Here, it is pertinent to mention the intention of Government for introducing the security transaction tax and exempt the long term capital gain earned from sale of shares and levying 10 % tax on short term capital gain and earned on sale of shares. It is noted that under the old provisions of the Income-tax Act, profits or gains arising to an investor from the transfer of securities were charged to tax either as long term capital gains or short term capital gains depending on the period of holding of the said securities; Short-term capital gains arising from transfer of securities were taxed at the applicable rates (normal rate) and Long-term capital gains were taxed @ 20%, after adjusting for inflation by indexing the cost of acquisition. For listed securities, the taxpayer had an option to pay tax on long-term capital gains @ 10% but without For Foreign Institutional Investors (FIIs), the long-term capital gains and short-term capital gains were taxed at the rate of 10% (without indexation) and 30% respectively. In case of a trader in securities, however, the gains were taxed as any other normal business income. Thus tax liability on the income from purchase & sale of shares as regards to the STCG & business income was at par. However, the issue of treatment of income from share transaction as capital gain or business income has in-fact arisen after the amendment brought with Finance Act – 2004 by insertion of provisions of section 111A and 10(38) as regards to levy of Transaction tax and exemption / concession on capital gain arising from securities entered in a recognized stock exchange. With a view to simplify the tax regime on securities transactions, a tax at the rate of 0.015 per cent. (see: change in rates on securities transactions, by Finance Acts, at appropriate head) is levied on the value of all the transactions of purchase of securities that take place in a recognized stock exchange in India. This tax is collected by the stock exchange from the purchaser of such securities and paid to the exchequer. The provisions relating to the securities transactions tax are contained in Chapter VII of the Finance (No.2) Bill, 2004, and came into effect from 01.10.2004. Further, clause (38) has been inserted in section 10 of the Income-tax Act, so as to provide exemption from long-term capital gains arising out of securities sold on the stock exchange. A new section 11 1A has also been inserted and section l15AD is amended, so as to provide that short-term capital gains arising from sale of such securities to an investor including FIIs shall be charged at the rate of ten per cent. These amendments apply to assessment year 2005-2006 and subsequent years. Through Finance Act, 2008, sections 11 1A and 1 15AD have further been amended whereby the rate of tax on such short-term capital gain has been raised to fifteen percent. Thus, w.e.f. 01.10.2004; on the share transactions subjected to STT; concessional tax rate of 10% (which has been increased to 15% from AY 2009-10) are applicable in respect of STCG whereas no tax is chargeable in respect of LTCG. It is also noted that the CBDT vide its Circular no.4/2007, dated 15.06.2007 has also recognized possibility of two portfolios, i.e. one ‘Investment portfolio’ comprising of securities which are to be treated as capital assets and the other ‘Trading portfolio’ comprising of stock in trade which are to be treated as trading assets. In view of these facts, profit arose on shares in respect of delivery based transaction are liable to be taxed as capital gain and not as business income.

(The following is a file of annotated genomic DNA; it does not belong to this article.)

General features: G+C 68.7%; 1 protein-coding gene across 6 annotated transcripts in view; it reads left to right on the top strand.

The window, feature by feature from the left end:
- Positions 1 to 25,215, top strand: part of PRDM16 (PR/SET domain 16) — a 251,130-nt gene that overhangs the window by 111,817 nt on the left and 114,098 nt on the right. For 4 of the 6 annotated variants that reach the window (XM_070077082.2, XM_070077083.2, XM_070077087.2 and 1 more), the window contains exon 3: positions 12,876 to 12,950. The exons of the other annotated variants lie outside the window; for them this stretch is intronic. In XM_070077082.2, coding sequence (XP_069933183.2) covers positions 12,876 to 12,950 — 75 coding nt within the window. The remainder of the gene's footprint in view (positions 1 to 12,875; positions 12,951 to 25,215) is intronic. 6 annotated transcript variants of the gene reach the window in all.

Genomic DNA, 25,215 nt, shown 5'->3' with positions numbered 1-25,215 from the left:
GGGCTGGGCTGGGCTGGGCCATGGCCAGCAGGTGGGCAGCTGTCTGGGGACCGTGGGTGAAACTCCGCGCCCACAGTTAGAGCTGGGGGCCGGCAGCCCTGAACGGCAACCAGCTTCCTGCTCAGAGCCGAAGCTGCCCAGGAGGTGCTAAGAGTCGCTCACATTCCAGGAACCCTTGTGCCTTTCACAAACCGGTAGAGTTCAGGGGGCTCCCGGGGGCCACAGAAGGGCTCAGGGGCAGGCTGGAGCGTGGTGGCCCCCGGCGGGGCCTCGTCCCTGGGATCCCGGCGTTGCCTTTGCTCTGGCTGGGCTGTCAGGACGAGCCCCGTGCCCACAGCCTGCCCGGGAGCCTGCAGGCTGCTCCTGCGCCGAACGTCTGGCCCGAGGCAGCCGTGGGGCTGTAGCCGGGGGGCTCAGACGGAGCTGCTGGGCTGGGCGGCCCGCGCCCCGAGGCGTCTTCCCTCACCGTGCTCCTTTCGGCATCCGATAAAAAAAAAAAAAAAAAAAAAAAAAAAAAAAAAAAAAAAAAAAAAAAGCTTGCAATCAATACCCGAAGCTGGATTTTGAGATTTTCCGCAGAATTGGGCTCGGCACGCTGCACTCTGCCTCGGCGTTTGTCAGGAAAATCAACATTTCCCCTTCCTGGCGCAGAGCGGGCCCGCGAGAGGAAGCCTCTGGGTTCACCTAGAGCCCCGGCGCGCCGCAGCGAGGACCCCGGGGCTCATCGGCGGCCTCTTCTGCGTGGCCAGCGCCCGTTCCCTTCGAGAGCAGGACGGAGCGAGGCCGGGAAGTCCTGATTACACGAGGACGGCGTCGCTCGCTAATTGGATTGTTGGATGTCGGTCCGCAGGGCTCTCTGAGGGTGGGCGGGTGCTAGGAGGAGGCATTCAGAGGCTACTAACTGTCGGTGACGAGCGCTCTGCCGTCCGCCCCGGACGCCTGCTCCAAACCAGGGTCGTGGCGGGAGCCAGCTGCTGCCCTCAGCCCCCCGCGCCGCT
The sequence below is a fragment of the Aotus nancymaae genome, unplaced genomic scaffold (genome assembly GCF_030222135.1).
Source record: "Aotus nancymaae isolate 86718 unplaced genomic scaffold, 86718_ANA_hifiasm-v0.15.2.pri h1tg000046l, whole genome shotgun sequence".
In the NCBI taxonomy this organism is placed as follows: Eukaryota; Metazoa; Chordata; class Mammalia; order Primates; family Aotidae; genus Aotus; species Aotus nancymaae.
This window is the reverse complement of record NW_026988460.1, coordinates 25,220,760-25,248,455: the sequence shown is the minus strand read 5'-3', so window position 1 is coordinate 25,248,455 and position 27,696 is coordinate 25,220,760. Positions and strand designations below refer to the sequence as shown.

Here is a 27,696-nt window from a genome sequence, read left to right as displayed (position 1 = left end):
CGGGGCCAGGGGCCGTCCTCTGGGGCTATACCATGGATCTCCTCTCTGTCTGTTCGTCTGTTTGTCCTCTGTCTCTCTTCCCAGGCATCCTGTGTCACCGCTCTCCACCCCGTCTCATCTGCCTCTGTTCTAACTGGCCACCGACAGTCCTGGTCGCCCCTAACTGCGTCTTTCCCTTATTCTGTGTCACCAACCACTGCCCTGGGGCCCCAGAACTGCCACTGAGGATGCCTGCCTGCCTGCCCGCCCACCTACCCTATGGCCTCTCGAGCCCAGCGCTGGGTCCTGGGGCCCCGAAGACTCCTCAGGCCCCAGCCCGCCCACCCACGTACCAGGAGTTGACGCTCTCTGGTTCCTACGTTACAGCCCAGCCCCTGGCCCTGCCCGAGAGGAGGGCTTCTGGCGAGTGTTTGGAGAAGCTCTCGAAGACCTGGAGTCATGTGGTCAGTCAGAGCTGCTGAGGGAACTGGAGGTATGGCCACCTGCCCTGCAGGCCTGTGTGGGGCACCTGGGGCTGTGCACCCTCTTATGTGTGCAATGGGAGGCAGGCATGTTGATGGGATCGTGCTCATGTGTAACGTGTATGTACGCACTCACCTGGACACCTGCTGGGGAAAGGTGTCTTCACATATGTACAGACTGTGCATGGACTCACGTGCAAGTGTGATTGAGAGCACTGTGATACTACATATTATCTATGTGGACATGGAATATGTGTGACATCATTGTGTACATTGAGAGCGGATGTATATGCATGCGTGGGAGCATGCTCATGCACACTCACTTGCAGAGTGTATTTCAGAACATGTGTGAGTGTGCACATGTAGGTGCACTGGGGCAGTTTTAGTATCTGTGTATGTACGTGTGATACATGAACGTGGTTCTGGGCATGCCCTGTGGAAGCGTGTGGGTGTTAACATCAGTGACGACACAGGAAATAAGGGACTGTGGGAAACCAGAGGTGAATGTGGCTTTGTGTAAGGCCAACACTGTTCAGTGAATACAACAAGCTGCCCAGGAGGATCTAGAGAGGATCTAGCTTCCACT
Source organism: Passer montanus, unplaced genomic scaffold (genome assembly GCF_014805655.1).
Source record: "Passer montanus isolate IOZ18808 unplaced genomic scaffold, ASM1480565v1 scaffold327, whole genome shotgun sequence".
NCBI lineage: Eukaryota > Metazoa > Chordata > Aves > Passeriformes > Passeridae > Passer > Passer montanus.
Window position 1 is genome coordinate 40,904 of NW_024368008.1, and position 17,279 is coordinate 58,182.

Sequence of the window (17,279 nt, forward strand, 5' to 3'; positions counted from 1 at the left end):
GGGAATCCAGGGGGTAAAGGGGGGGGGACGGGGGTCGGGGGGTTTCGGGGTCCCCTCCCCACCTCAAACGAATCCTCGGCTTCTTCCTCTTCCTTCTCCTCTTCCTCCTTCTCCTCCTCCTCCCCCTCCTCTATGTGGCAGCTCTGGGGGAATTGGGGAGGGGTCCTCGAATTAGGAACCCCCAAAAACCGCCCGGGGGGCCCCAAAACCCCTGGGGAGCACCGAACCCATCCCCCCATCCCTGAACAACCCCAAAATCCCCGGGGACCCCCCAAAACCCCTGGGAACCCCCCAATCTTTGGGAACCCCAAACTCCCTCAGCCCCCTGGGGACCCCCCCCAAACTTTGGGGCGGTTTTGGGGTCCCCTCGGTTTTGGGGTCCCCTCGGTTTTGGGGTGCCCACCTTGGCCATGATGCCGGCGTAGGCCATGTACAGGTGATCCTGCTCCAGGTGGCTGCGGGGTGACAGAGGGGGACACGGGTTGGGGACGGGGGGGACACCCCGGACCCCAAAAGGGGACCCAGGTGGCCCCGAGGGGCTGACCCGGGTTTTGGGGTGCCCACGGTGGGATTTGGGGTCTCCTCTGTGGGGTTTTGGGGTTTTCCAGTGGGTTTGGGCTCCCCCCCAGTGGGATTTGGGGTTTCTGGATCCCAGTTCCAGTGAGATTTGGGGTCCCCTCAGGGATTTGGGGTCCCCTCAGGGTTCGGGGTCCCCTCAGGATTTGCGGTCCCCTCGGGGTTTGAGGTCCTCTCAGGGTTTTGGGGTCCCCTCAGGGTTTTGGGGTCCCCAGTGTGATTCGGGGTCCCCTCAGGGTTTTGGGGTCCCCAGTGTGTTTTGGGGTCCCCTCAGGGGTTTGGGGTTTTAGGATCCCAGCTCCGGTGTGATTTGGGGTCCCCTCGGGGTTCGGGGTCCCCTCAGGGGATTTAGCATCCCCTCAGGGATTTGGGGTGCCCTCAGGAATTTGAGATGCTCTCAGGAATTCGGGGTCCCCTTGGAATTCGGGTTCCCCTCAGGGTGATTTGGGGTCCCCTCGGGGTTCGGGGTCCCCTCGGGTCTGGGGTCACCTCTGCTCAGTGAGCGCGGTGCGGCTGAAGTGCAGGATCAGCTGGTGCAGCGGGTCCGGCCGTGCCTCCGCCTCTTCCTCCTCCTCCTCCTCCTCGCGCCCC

Analysis of balance sheet of assessee reflects of holding of shares as investment. In the case of Gopal Purohit, 228 CTR 528 (Bom), SLP was filed by the Department against the decision of Bombay High Court and the same was dismissed by Hon’ble Apex Court vide order dated 11.2010. In the speech by Hon’ble Finance Minister regarding Direct Tax Cases (Union Budget – 2004-05), especially clause 111, the intention of Government for introducing the security transaction tax and exempting the long term capital gain or from sale of share and levying 10% tax on short term capital gain or from sale of shares also supports the case of assessee. The idea behind introduction of security transaction tax is to end the litigation on the issue, whether the profit earned from delivery based sale of shares is capital gains for business profit.